“Making as Living”
The Exhibition of The Great East Japan Earthquake Regeneration Support Action Project in Kobe
This exhibition was held in Kobe, starting on January 17, 2013, to mark the 18-year anniversary of the city’s experience of the Han-Shin Awaji Earthquake disaster. Features included exhibitions of the works of the photographers Naoya Hatakeyama, who achieved popularity for his work photographing the Tohoku area before and after the Great East Japan Earthquake disaster, “The Kesen River,” and Ryuji Miyamoto, who photographed the city of Kobe immediately after the Han-Shin Awaji Earthquake disaster in 1995. We also held a talk session with the two men.
Kanda Community Art Centre Project ”TRANS ARTS TOKYO”
Using all floors from B2 all the way up to the 17th of the Tokyo Denki University campus, this exhibition featured works of all genres, and in total there were more than 400 artists and creative professionals who gathered to take part. With exhibitions, installations, performances, symposia, and shows, this was a multifaceted art project that crossed genre boundaries and was well suited to the Kanda area in Tokyo. In spite of being a private exhibition, this event recorded more than 11,000 visitors.
“Making as Living”
The Exhibition of Great East Japan Earthquake Regeneration Support Action Project Niigata work bazaar
This exhibition is co-hosted with Kamifurumachi mall in the Niigata city. Management director was Kazunari Sako who is the young leader of Kamifurumachi mall. Through the programs of various citizen participation, We introduced the activity that was generated from a creativity after the earthquake.
“Ohzone tomomi Solo exhibition”
Tomomi Ohzone creates artistic works in unique shapes that are similar to stuffed animals.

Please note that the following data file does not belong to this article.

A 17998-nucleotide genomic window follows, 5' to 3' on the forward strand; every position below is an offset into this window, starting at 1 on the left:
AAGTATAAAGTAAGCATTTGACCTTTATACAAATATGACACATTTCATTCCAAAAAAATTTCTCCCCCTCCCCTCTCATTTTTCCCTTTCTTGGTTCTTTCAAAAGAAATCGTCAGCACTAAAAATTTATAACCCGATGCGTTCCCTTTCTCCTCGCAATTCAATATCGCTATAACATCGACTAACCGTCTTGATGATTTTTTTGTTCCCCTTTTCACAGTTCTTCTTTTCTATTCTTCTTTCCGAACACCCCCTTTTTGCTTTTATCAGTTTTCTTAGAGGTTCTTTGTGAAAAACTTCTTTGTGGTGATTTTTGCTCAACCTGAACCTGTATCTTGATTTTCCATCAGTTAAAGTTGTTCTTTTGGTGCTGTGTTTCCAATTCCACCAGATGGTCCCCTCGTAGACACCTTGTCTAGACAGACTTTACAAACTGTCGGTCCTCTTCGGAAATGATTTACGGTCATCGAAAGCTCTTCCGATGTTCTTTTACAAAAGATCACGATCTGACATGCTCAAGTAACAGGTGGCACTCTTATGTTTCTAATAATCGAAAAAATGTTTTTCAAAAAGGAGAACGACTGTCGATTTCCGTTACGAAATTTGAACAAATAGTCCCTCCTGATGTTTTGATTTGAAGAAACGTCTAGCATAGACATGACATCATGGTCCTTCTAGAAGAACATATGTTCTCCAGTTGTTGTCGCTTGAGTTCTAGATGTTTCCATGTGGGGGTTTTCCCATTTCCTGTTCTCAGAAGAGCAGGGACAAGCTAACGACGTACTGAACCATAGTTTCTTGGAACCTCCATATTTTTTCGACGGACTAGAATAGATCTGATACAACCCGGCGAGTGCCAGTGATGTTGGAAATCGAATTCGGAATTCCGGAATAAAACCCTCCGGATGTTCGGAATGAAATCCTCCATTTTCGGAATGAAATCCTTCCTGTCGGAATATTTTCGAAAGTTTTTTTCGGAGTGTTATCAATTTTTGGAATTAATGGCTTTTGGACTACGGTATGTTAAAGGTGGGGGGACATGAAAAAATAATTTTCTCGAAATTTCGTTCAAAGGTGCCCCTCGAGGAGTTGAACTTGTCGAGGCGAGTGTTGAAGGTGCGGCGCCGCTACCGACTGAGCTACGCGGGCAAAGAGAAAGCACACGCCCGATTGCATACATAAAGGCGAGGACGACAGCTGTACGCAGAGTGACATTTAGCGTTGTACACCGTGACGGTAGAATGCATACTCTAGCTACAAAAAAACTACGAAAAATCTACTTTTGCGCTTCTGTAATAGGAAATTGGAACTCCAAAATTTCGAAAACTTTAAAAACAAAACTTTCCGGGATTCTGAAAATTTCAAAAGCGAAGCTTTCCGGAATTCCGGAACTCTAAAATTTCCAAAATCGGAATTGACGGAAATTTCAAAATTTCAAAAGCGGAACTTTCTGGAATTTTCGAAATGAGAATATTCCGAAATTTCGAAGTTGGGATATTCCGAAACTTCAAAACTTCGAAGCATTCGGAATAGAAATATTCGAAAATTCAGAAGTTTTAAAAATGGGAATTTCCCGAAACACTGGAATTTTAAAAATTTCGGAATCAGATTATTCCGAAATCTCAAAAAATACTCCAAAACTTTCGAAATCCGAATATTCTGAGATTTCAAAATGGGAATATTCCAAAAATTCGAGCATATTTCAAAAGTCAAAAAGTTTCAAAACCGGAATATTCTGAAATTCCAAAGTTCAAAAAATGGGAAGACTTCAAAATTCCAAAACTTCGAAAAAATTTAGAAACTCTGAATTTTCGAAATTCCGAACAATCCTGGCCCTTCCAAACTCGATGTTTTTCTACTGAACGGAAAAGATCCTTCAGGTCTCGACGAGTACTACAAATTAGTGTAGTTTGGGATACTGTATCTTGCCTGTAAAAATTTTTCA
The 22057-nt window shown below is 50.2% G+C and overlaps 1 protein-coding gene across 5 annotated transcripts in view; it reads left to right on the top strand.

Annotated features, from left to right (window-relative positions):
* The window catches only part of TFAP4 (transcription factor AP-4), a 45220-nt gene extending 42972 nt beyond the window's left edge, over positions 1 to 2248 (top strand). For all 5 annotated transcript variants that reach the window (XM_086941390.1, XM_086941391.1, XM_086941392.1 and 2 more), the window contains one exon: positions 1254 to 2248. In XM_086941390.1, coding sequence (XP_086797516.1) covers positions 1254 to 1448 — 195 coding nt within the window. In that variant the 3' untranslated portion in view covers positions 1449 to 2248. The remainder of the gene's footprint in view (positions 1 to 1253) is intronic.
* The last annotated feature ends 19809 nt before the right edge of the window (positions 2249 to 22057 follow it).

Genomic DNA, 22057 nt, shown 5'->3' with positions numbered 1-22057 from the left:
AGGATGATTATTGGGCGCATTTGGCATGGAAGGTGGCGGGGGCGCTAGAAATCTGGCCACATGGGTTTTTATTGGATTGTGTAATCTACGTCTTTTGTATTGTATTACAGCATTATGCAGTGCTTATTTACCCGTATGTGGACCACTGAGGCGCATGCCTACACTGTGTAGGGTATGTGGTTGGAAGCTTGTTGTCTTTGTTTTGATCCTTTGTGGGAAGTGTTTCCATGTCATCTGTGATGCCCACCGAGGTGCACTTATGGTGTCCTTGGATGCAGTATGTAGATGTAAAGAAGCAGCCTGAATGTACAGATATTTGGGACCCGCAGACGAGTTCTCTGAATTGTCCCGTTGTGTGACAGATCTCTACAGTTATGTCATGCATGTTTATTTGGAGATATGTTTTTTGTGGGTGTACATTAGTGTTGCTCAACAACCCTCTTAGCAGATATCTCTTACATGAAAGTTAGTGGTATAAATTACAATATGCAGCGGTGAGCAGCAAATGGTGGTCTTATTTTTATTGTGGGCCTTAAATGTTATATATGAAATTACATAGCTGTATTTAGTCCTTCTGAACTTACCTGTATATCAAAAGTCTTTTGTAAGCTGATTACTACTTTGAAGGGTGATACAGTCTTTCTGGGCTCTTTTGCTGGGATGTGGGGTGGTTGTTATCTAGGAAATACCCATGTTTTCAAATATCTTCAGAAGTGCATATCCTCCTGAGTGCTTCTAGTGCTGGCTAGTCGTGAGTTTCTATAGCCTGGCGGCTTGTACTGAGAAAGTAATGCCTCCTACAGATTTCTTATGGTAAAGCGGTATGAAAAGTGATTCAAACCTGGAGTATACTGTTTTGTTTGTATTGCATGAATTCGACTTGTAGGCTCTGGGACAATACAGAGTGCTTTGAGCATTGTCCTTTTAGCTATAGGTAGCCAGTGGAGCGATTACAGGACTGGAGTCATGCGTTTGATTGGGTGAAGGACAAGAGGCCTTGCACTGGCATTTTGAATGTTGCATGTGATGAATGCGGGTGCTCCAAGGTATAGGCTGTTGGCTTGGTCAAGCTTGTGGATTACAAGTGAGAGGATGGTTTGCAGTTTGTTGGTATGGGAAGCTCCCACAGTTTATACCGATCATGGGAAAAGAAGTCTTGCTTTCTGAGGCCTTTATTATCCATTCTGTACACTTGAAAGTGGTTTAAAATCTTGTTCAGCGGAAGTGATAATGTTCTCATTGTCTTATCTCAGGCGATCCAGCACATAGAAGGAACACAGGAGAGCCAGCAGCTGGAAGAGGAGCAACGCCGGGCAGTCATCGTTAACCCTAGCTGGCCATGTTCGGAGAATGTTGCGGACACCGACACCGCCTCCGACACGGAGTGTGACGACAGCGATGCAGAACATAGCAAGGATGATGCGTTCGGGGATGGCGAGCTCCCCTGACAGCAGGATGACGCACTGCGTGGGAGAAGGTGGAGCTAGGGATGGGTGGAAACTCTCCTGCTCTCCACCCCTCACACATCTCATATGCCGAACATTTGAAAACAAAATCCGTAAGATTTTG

These works can be wrapped around your body, or displayed casually like items in a lost and found, and in this way they capture a sense of the unexpected and coincidental in the process of a meeting between two people or between a person and a work of art. This in turn develops a curious sense of solidarity among the people viewing the pieces.
A secret auction starts from a minimum price set personally by the artist, and the winner is the person who placed the highest bid into the bidding box, which is not opened until the final day of the auction.
This kind of event goes beyond simple appreciation of art, and brings a new connection and form of enjoyment to the viewer, by enabling them to build their own collection of pieces.
“The Path to Understanding －Peter Bellars”
All of us are born to communicate. We learn our mother tongues with ease and are schooled to understand other languages in order to better appreciate the world we live in. Yet we regularly fail miserably to understand each other and catch ourselves willfully ignoring the communicative attempts of some while embracing with alacrity those of others. How could we improve this?
In “The Path to Understanding” artist Peter Bellars presents works, observations and experiments made in an attempt to understand a language together with some potential solutions to the problem faced by those willing to try to learn.
“Move arts Japan”
Through the Agency for Cultural Affairs’ next generation of culture creation up-and-coming artist training and support program, we have established an artist in residence. As one part of these activities, we started up a website called “Move Arts Japan,” and use this space to view registration information, in order to more easily make plans for visits and build a relationship of familiarity and closeness.
Organizer：Tokyo Metropolitan Government、Tokyo Culture Creation Project（Tokyo Metropolitan Foundation for History and Culture）、General Non-Profit Incorporated Artistic Organization Command N
This project implemented development and training programs for sustainable art communities and art projects in regional communities in Asia. We researched the art-related organizations and individuals active in the 47 prefectures in Japan, contacted them, and deepened our connections.